As part of the LSE EUROPP series on the Dahrendorf Symposium.
The EU’s Emissions Trading Scheme (EU ETS) aims to reduce greenhouse gas emissions using a ‘cap and trade’ system, in which levels of emissions are capped, but participants can buy and sell allowances as they require. Godefroy Grosjeanand Robert Marschinski note that the system has been undermined due to the price of permits falling drastically since 2008. They provide an overview of some of the potential options available for reforming EU ETS, including the creation of an independent carbon authority analogous to an independent central bank.
As the permit price of the European Union Emissions Trading Scheme (EU ETS) crashed after 2008, falling from above 25 euros to 5 euros, so did the credibility of this market as the main pillar of European climate policy. Some analysts argue that with such a low price the incentive for further abatement is practically zero, and that the trading scheme should be either reformed or scrapped. Even the European Commission has proposed six different reform options, including a one-off reduction of the cap (annual maximum amount of permissible emissions), an extension of the scheme to other sectors (e.g. transport), or a price management mechanism (e.g. minimum price).
However, these options are not well suited to provide flexibility to respond to “unknown unknowns” that could again in the future destabilise the market. To achieve such flexibility, the creation of an independent management body for the carbon market was suggested by some scholars, who point to the positive experience with such an institution in monetary policy. In fact, delegation to an independent central bank has emerged as an effective way to overcome the inherent trade-off between short-term gains from a generous supply of money and long-term losses from higher inflation. Similarly, in climate policy, a trade-off between short-term growth and long-term gains from abatement might exist and thus motivate delegation to an independent carbon authority.
The idea of applying delegation to climate policy first emerged ten years ago, however, since then it was confined mostly to academic circles. Only recently has the concept gained more traction, leading the European Commission to explicitly ask for further research on its feasibility. Although the theoretical rationale for delegation is rather uncontested, a definite prescription of this medicine to the EU ETS must be preceded by a proper diagnosis of why the low price is problematic and whether it reflects a failure that delegation could correct.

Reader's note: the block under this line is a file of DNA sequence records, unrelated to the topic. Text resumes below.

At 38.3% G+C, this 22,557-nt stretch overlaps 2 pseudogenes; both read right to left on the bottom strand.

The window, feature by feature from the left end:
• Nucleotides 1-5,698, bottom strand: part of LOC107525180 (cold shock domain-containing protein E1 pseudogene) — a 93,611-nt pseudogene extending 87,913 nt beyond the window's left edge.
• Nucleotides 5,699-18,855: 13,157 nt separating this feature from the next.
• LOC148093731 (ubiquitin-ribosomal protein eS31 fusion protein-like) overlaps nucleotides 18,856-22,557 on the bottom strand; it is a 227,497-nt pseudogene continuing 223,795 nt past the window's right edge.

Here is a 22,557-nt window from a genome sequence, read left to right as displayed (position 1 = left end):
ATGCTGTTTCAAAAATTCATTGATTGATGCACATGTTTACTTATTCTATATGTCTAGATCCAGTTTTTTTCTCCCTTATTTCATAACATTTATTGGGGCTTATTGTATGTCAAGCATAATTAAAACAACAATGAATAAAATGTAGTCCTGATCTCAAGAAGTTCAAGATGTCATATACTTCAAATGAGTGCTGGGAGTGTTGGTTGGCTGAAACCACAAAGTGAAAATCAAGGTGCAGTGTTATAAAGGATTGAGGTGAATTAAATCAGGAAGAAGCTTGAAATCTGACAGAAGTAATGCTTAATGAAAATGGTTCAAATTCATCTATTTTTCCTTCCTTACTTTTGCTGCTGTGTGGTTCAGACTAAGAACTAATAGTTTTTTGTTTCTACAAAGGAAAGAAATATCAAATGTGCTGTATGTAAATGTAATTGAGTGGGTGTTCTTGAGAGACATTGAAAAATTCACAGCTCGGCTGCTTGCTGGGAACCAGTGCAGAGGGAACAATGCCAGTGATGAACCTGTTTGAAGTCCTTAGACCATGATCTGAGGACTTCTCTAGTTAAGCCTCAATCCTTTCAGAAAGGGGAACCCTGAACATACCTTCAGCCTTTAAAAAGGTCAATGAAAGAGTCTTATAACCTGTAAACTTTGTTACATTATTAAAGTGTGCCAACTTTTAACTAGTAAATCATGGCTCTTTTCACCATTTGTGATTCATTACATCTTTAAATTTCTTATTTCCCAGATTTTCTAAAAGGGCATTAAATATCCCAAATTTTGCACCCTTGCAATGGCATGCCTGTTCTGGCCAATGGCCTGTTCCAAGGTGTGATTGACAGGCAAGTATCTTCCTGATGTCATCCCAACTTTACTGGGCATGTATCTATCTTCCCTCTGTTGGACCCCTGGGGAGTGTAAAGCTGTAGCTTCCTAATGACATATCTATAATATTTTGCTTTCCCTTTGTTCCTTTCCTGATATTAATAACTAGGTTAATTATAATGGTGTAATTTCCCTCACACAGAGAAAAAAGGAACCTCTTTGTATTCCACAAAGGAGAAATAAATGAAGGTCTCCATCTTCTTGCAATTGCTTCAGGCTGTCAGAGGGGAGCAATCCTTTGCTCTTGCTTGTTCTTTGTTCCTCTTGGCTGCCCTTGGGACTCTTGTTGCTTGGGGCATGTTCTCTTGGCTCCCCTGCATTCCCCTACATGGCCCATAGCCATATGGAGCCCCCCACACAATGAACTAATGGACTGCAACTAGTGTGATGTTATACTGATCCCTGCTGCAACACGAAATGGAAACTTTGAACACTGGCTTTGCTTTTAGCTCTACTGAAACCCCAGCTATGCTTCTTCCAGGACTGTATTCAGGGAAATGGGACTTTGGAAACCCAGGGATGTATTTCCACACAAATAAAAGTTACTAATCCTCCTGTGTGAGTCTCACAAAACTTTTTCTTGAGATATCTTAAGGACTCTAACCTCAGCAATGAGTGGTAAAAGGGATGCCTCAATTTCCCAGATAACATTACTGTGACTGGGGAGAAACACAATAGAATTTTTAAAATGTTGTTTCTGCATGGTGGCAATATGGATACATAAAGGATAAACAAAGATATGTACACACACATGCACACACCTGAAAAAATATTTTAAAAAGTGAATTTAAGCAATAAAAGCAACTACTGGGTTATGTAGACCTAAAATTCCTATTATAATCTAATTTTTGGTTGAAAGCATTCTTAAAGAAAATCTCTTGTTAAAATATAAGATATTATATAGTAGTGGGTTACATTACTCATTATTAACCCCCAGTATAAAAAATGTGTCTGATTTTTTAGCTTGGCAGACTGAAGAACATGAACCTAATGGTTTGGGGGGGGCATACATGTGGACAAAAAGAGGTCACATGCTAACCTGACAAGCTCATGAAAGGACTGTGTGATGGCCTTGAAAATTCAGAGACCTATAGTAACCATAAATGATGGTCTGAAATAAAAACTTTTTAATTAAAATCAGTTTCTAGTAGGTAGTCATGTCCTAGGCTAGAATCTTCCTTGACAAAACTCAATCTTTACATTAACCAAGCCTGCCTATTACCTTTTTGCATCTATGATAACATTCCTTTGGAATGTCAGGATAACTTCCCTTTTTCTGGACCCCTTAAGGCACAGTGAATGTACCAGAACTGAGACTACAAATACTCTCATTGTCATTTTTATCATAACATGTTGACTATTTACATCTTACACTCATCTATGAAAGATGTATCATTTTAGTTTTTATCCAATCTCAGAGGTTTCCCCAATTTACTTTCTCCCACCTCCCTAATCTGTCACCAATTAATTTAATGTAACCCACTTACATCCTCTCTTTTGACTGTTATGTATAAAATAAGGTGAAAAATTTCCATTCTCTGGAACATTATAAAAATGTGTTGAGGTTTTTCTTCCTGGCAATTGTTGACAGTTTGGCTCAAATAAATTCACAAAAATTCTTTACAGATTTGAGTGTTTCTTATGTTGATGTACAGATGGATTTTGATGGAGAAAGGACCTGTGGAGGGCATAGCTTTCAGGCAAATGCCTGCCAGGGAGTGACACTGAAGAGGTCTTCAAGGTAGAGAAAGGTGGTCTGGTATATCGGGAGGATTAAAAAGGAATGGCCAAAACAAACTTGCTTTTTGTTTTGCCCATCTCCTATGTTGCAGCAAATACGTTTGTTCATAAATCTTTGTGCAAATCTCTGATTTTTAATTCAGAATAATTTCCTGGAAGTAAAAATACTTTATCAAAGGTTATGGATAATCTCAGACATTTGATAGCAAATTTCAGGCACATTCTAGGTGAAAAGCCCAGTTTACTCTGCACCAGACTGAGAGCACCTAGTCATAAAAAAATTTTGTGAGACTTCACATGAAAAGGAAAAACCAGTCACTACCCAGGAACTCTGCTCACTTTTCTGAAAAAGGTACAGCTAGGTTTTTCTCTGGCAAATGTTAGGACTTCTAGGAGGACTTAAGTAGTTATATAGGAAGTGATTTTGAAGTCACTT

What is the actual problem with the current price?
The price of carbon in the EU ETS is without doubt lower than the model projections which informed the process that led to the EU ETS directive. From a theoretical perspective, three different – and not mutually exclusive – drivers could have contributed to the sharp drop below the expected level.
First, unforeseen exogenous changes in demand or supply, namely the economic crisis and the supplementary climate policies for renewables and energy efficiency, reduced baseline emissions and hence demand for permits. Second, the insufficient credibility of the announced European long-term commitment towards ambitious emission cuts might have undermined an inter-temporal smoothening of the price drop. Third, an inherent malfunctioning of the market due to market power or other economic ‘imperfections’ (e.g. asymmetric information between firms and regulator) might have exaggerated the cost of compliance to obtain a (too) lenient cap.
What to do about it: new instruments vs. new institutions
Potential remedies for the low price and the exact reforms which are needed are fiercely debated, with a wide array of reform proposals being launched, ranging from a one-off change of the cap to delegation to a new institutional body. To reduce the complexity of this puzzlingly rich menu of options, we propose to map them onto an “EU ETS Reform Matrix” along two essential dimensions: the degree to which they increase control over the permit price and the degree to which they delegate the management of the carbon market to an independent authority.